27 June 2023
In The Real Economy’s most recent topical survey, People Perspectives – redefining the workforce, we look at workforce challenges faced by businesses in the past 12 months, and their plans for the coming year.
41% of businesses surveyed say they offer hybrid working options to attract and retain employees in today’s modern workplace. It is therefore great news that 90% of businesses have either already upskilled their managers to manage remotely, or plan to do so in the coming year.
This shows us that hybrid working and people management remain a key focus for the coming year, so how can both be handled effectively in relation to each other?
Effective performance management is crucial to building high performing teams
When the subject of performance management is discussed, how do your managers react? Do they associate this with a once-a-year appraisal process, which they turn their attention to for a finite period? Or is it a practice really embedded in your organisation? Are managers comfortable with and encouraged to pursue continual improvement to their people, either through training or positive role modelling?
If it’s the former, there is work to be done. Effective performance management is continual. It’s an honest, open series of discussions regarding progress towards meeting and exceeding role requirements, reaching specific targets, and fully understanding what ‘good’ looks like.
A clear, structured and effective performance management framework is key to creating and maintaining high performing teams, whether office based or hybrid.
Communication is key
When considering a hybrid working arrangement, there are various ways to bring teams together and ensure proactive manager-direct report relationships exist. However, the basics remain the same.
Setting clear expectations within reasonable timeframes is crucial to effective performance management. Individuals must understand the specifics of what is expected of them and when, to have the best chance of succeeding. They must also feel motivated to succeed, so encouragement towards shared goals is important as well.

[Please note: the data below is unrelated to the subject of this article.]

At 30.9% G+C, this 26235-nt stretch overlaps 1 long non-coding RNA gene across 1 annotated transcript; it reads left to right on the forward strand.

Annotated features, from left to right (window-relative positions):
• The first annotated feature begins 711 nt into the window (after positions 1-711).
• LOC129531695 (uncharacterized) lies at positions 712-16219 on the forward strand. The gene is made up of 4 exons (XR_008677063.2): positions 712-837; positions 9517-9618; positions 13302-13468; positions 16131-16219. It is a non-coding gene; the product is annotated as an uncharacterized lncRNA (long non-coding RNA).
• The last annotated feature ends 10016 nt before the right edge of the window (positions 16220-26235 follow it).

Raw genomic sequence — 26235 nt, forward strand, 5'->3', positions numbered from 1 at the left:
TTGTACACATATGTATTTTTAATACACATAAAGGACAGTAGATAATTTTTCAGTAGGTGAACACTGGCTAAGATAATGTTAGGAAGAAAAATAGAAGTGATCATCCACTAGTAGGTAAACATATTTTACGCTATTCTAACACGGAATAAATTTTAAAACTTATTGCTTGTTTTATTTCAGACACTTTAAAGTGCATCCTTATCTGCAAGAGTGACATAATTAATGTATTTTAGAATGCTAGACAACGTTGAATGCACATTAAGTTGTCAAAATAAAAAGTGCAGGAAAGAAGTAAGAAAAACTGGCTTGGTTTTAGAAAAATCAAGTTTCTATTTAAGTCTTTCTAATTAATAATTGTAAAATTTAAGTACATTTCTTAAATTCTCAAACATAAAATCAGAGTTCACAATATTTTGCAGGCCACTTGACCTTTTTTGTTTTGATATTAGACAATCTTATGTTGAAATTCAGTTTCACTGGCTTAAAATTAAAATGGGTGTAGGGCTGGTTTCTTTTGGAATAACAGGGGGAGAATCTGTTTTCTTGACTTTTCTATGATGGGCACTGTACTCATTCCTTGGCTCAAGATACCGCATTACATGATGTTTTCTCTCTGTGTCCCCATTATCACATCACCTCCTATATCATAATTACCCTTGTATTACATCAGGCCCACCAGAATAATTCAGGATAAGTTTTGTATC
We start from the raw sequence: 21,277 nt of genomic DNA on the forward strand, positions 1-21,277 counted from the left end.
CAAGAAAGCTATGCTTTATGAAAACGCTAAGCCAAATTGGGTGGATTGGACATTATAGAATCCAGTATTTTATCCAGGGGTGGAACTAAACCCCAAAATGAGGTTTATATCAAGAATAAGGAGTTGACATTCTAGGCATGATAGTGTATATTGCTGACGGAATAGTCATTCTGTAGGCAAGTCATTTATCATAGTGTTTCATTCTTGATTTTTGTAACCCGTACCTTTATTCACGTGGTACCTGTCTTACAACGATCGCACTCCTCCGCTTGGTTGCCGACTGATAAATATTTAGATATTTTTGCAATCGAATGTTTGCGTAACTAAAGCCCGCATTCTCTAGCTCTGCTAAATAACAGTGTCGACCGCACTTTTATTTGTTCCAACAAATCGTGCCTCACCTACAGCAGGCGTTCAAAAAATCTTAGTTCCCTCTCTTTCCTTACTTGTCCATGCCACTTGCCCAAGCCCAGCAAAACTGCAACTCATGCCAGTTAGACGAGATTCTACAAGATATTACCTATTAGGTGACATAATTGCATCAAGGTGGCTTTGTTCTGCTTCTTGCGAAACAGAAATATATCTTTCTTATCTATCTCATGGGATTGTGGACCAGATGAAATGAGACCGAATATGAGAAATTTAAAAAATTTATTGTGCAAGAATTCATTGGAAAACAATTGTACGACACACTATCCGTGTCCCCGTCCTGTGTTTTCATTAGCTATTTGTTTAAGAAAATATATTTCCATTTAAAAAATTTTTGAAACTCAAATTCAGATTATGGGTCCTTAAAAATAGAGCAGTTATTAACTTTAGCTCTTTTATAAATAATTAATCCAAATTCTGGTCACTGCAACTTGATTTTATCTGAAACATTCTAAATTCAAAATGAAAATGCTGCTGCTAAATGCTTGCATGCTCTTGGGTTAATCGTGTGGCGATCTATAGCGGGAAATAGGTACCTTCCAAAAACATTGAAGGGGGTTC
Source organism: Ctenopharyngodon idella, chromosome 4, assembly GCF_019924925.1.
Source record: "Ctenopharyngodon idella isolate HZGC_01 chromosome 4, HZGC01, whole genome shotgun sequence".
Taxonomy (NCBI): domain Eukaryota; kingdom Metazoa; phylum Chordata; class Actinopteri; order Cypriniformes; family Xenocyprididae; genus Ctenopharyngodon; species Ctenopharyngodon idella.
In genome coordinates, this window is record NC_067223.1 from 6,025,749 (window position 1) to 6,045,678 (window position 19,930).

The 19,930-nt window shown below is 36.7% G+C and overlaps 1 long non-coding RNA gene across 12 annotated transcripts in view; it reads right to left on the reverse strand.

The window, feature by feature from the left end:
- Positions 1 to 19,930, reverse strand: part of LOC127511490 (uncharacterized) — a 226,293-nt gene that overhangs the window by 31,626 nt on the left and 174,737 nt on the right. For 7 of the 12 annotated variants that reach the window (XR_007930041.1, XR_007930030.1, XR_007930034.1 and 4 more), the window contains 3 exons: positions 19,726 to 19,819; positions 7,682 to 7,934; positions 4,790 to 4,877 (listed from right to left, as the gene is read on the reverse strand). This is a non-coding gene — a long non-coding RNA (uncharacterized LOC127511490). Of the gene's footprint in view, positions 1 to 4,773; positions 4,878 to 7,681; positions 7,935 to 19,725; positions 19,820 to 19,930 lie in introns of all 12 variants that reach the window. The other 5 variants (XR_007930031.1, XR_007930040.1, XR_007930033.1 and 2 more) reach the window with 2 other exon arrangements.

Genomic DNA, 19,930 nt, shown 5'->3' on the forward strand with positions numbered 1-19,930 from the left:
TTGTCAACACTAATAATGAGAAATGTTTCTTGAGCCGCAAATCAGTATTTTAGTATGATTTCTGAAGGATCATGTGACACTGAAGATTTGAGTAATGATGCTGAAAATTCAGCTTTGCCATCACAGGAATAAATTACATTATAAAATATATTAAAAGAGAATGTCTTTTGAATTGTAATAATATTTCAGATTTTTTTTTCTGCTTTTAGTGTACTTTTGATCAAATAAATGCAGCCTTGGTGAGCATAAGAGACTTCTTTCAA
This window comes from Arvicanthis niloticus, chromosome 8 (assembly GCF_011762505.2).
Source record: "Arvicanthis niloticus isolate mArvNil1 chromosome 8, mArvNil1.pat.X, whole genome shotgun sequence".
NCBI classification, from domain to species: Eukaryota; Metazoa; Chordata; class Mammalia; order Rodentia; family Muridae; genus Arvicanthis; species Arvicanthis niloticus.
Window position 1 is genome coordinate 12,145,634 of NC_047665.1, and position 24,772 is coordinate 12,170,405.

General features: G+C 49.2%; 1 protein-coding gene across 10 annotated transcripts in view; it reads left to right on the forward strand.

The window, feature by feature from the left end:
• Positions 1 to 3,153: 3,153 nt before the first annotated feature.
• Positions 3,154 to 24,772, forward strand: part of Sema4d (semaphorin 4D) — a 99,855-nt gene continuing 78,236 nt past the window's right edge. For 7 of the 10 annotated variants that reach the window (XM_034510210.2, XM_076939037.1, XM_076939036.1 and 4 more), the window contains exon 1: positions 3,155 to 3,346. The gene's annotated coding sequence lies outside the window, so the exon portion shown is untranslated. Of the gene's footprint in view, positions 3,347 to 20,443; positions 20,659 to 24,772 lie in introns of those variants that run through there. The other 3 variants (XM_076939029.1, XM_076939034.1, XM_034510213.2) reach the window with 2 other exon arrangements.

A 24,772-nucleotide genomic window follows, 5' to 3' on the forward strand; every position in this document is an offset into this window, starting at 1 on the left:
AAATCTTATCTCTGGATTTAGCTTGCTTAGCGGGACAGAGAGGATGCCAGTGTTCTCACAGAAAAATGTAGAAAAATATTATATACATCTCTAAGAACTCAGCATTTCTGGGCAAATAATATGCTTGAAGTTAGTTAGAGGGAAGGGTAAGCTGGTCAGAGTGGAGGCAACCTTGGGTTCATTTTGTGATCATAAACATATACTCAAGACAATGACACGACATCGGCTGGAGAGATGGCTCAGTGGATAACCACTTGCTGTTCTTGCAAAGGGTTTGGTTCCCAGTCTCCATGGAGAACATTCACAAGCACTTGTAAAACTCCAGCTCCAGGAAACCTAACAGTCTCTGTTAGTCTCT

Top tips for people management in a hybrid world
Managers inevitably have less face-to-face time with their team under a hybrid working arrangement and, while performance must be managed in the same way as at the office, there are additional challenges. However, these can be overcome through effective management practices.
1. Agree how work is set and monitored
The right way to do this depends on the individual, their role and experience. Managers should consider how to manage each member of their team in the best way. Consider management by coaching, rather than by direction This includes finding the best time of day to hold meetings and the individual’s preferred way of learning. Importantly, managers must make their approach clear to avoid unpleasant surprises along the way. Particular attention should be given to ensuring induction plans, probationary training and monitoring are properly managed.
2. Make the most of technology
The use of technology, particularly online meetings via Teams and automated procedures, has become an integral part of how we work. Managers should be prepared to invest time in training employees in these key areas. If this includes work monitoring, individuals should be aware of how and why such monitoring is taking place. According to the Chartered Management Institute (CMI), more than a third of employers (35%) have chosen to implement performance monitoring technology, particularly time tracking software, to keep a virtual eye on productivity and performance. However, research by the Harvard Business Review published last summer, showed that creating an atmosphere of distrust can have the opposite of the desired effect. It is therefore important to strike a balance between the need for monitoring, and the desire to maintain a trusting, positive work culture.
3. Prioritise knowledge sharing and social interaction
People are social beings, and remote working can be isolating. Managers should arrange team meetings much in the same way as they would in an office environment, as well as social ‘chats and coffee’ time for people to come together. Asking team members to suggest items to add to meeting agendas will encourage involvement, and all attendees should have the opportunity to contribute thoughts and ideas if they wish.
4. Train your managers to manage remotely
Remote or hybrid workers may require upskilling to carry out their roles efficiently and the same can be said for managers. It is essential that managers feel able to have performance related conversations, are competent in delivering those messages, and have the skills needed to effectively coach, manage and motivate their teams on an ongoing basis, whether in the office or remotely.
5. Review your people management processes
If existing processes are less than robust or need to be amended to fit with hybrid working arrangements, priority should be given to this exercise.
For further help and discussion on people management, please contact Kerri Constable.
Read our full People Perspectives – redefining the workforce report here.